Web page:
By an hour, the caramel becomes more distinct rather than just smelling like generic sweetness. It mostly smells like caramelized incense resins and plenty of sandalwood, but there’s a surprising amount of complexity here. It’s soft and rich and, strangely, almost heady and narcotic in a way I expect from florals like ylang ylang instead of incenses – there’s nothing even vaguely floral here, but that dreamy heady feeling is here. It’s somewhat smoky, but there is no “smoke” as a distinct note. By 3 hours, there’s also a creamy sweetness that reminds me of a not-too-sweet vanilla cream soda. It’s woven into lots of pale velvety incensey sandalwood and a base of dark resin. By 5 hours, all I get is caramelized opoponax/myrrh and maybe something hazelnut-ish. And it stays that way. Because myrrh wants to be my BFF.

Verdict: I love this, and I’m glad that the myrrh doesn’t overwhelm everything until later on – I have serious amping issues with that note. This is very mysterious, comforting but unusual, and very meditative like its description suggests. It’s not cloyingly sweet or gourmand despite the caramel. There is some similarity to Black Tourmaline, especially with the sandalwood, but Kyanite is sweeter, warmer, and more resinous.

Sillage and longevity: Good throw, good longevity – probably through 12 hours, but I stopped taking notes when I realized I had single-note myrrh yet again.

Summary: Heady, caramelized dark incense resins and velvety sandalwood with a slight chilled edge.

Labradorite
Mandarin, narcissus, licorice, warm amber, labdanum, sandalwood

In the vial: Narcissus, licorice, and dry amber.

On my skin, the floral is definitely at forefront. It’s fresh, green, and a little heady. It reads as a fresh spicy floral after a few minutes, fairly perfumey. The licorice note is spicy and distinct, but not turning my stomach like real licorice does. By 30 minutes, this kind of strikes me as a musty classic department store floral/floriental. Fairly headachey. But it does evoke its namesake – there’s something chilly, something dark, almost an aqueous quality between the floral and resin. I back off for the next hour because I really can’t deal with the Macy’s floral thing, but I cling to the surprisingly appealing licorice note, which is sweet and spicy.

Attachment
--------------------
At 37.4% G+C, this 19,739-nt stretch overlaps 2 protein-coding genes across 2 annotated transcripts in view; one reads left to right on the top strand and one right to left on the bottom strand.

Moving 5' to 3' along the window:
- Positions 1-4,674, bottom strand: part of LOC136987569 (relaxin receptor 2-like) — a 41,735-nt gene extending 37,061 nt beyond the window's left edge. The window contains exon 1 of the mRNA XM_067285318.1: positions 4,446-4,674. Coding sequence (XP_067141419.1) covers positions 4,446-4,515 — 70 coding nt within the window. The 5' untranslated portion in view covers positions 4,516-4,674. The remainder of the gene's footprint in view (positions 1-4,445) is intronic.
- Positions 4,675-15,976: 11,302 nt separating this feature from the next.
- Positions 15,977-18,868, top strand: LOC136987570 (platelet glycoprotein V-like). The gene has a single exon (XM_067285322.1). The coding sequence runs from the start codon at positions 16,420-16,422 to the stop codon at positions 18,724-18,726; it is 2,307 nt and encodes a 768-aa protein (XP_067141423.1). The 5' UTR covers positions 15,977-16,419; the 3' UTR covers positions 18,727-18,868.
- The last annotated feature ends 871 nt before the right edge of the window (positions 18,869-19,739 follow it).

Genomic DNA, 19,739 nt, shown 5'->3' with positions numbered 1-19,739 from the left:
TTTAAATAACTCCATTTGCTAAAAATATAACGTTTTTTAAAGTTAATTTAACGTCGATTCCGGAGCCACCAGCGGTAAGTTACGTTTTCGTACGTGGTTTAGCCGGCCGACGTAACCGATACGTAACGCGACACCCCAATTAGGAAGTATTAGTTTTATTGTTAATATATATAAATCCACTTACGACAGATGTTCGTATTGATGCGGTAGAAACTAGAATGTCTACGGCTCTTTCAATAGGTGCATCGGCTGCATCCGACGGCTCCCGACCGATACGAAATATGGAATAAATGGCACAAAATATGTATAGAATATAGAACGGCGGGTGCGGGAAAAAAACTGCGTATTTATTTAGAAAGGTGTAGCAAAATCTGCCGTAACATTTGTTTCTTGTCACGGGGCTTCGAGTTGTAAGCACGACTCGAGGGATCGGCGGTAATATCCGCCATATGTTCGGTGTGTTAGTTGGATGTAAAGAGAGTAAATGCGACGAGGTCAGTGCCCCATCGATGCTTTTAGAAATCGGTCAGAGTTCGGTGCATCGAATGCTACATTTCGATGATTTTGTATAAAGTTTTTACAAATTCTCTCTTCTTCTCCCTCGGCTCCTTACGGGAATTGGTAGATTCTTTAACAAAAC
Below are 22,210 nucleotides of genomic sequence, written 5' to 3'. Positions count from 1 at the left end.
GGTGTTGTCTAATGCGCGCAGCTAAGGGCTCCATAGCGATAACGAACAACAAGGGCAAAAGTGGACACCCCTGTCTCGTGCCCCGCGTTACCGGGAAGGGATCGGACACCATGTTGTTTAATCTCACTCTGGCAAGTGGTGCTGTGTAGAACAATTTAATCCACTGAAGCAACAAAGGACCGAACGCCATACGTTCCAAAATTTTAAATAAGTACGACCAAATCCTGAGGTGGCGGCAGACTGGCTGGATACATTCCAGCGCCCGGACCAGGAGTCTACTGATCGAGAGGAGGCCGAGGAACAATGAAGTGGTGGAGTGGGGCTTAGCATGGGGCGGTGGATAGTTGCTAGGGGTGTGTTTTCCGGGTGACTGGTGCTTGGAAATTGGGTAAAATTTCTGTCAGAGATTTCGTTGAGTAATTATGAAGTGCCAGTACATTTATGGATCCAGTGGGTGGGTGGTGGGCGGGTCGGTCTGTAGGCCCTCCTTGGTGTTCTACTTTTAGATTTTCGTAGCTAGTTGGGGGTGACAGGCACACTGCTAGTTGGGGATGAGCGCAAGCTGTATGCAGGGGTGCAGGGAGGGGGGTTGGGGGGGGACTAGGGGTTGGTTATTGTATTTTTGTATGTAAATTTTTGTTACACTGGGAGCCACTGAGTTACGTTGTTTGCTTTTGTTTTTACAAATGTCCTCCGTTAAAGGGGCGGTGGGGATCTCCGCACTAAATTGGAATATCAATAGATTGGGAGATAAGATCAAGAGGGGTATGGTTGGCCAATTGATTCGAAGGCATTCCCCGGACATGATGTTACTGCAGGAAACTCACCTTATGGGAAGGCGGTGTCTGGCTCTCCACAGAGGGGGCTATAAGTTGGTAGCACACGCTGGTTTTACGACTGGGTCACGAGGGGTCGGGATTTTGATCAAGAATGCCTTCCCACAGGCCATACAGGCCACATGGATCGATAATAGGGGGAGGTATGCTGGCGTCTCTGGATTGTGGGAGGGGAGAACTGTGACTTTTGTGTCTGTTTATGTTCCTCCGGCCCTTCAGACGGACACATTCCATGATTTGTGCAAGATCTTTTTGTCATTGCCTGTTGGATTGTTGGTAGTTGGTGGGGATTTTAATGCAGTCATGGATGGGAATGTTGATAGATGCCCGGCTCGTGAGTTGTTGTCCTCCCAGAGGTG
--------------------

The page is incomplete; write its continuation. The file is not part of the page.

By 2 hours, the spicy licorice and labdanum are the most prominent notes, with the green floral falling more into the background. There’s some sandalwood coming out too, which softens the overall effect. It’s not as sharp, dry, or heavily floral as it was at first. Over the next hour, the sandalwood becomes more prominent and the labdanum sweetens the scent, while the dry amber gives it a strong base. By 6 hours, it’s fresh-sweet-spicy licorice, resin, and sandalwood. There’s a slight bitterness, but not in a bad way. It stays that way until it fades out.

Verdict: It’s probably obvious already that I really don’t like how this one starts. But after it dried down I thought it was actually pretty nice, and I was really surprised at how much I liked the scent of licorice, considering I hate the taste. I would recommend this to someone who likes more classic, spicy florals. I’m also impressed by how evocative it was of labradorite. But I’m not sure I could get past the wet stage to wear it again.

Sillage and longevity: Sillage is low-average. Longevity is average, fading out not long after 10 hours.

Summary: A fresh, spicy, classic floral with prominent licorice and labdanum.

Moonstone
White iris, amaryllis, tuberose, winter violets, chilled honey, ozone, vanilla (premium)

In the vial: Slightly sweet, pale, cold florals.

On my skin, it’s icy violets. After a few minutes, I can smell a subtle honey-vanilla in the background, but it doesn’t add any warmth. Very clean. It makes me think of a frozen version of Mellifera. By 30 minutes, there’s a really heavy iris note joining in. Almost metallic. It smells very feminine on me, but I actually think this could work well for a lot of guys because of the strong cold/metallic qualities that mirror some ozonic sporty colognes. There’s not much change for the next hour, it remains icy metallic florals with vanilla underneath.

By 2 hours, there’s a lot of iris. Slightly musky. Very dry vanilla. There’s a slightly sweeter undercurrent now with a bit of honey peeking out after a little while longer, which adds more of a feminine touch. The iris is getting earthier, rather than metallic. After while longer, “earthy” begins to read as “dirt.” Like dry, mineral-y dirt. Floral dirt in a bed of vanilla. By 5 hours, it’s earthy iris/violet and silky vanilla. Slightly mineral and clean. There’s some dryness still but it’s mostly mildly sweet. It actually stays very similar until it almost fades out, never getting too muddled.

Sillage and longevity: Sillage seemed low at first, then average once it warmed up, dropping to low around 5-7 hrs. Longevity was surprisingly long, though 12 hours.

Verdict: I think this could be very popular, and it grew on me in drydown (which reminded me vaguely of Possets’ Nuut with the mineral-y dirt + dry vanilla), but it’s really not my thing. I don’t like cold, metallic, iris, or violet, so I’m not surprised. I really wish I got any hint of the tuberose. This is absolutely appropriate for a moonstone scent, though.

Summary: Icy, metallic, and eventually earthy iris and violet in a dry vanilla base.